Lung Cancer Screening Program
To schedule your screening, call 1-877-AT-AVERA (1-877-282-8372).
Lung cancer is the leading cause of cancer-related deaths in the United States, causing more deaths than breast, prostate, and colorectal cancers combined. Results of the National Lung Screening Trial (NLST) showed that screening current and former heavy smokers with at least three low-dose CT scans reduced their risk of dying from lung cancer by 20 percent.
How do I know if I am at risk for
People with a history of cigarette smoking have a higher risk of lung cancer. Based on the National Lung Screening Trial findings, lung cancer screening is recommended for this group of people:
- Age 55-74 years and
- Current smokers with a smoking history of at least 30 pack years (For example 1 pack/day for 30 years, 2 packs/day for 15 years, etc.) OR
Comprehensive Lung Program
Our comprehensive lung program is here to support you by offering:
- Lung patient navigation
- Weekly multidisciplinary lung conference
- Individual or group smoking cessation programs.
Call 1-866-205-1005 or 605-322-3875.
Electromagnetic Navigation Bronchoscopy®
ENB™, is a state-of-the-art procedure which uses GPS-like technology to diagnose and plan treatment for a lesion located deep in the lung. Learn more
Smoking cessation services are also available through the SD Quitline.
1-866-SD-QUITS or 1-866-737-8487.
- Former smokers with at least a 30 pack year smoking history who have quit within the last 15 years
What is lung cancer screening?
Screening means testing for a disease when there are no symptoms. Low-dose CT screening of the chest looks for lung nodules which may be early lung cancer. This offers the best chance of finding lung cancer in its earliest and most curable stages.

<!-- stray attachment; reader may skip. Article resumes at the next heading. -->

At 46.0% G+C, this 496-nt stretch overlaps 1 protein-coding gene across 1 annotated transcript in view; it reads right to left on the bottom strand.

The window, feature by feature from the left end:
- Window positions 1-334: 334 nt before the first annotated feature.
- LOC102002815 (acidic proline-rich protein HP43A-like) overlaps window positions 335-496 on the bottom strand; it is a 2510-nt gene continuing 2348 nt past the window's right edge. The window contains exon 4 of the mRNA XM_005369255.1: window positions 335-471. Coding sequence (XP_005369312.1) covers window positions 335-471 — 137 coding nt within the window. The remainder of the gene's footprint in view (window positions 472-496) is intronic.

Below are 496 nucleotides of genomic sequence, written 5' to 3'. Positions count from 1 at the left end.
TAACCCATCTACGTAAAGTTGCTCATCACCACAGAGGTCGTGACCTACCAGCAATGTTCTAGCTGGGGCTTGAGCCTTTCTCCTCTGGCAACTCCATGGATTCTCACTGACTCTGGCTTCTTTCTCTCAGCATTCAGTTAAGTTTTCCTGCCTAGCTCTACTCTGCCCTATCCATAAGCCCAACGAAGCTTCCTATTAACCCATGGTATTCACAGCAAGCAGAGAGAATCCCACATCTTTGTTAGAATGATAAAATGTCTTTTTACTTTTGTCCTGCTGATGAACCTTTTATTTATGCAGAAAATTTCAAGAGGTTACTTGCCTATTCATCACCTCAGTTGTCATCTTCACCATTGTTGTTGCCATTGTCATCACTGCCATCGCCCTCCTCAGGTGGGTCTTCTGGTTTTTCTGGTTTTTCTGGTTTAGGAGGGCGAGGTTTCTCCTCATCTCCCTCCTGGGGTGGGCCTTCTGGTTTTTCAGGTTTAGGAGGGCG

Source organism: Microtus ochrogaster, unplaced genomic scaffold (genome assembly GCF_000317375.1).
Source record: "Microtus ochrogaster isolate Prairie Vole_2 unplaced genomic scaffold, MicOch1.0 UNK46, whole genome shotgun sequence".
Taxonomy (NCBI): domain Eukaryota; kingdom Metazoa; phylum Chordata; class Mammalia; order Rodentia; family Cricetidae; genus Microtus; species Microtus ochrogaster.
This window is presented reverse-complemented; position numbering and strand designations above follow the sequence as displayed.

How is the lung cancer screening test performed?
You will lie on a table that passes though the center of the scanner. The screening CT can be performed with a single short breath-hold and takes less than 15 seconds. The procedure is painless.
How much radiation will I receive during the lung cancer screening CT?
Radiation from screening CT is far less than the dose from a standard CT. The benefit of finding and treating an early lung cancer far outweighs the risk. The amount of radiation exposure from CT lung cancer screening is about the same as a person would receive from background radiation (such as sun exposure) over a period of one year.
Will insurance cover the cost of my screening exam?
CT scans to screen a person without symptoms for lung cancer are not yet covered by Medicare or most insurance companies. We are hopeful this may change in the future. Payment is due at the time of your procedure.
What happens after my CT lung cancer screening?
A radiologist will interpret your screening chest CT and either recommend a one-year follow-up or further testing. Results are sent to your physician. You will also receive a follow-up call from the lung patient navigator. You will also receive a letter telling you if your test was normal or if you need to schedule an appointment with your doctor.
How do I schedule my lung cancer screening?
Talk to your physician or call 1-877-282-8372. You will also receive a follow-up call from the lung patient navigator.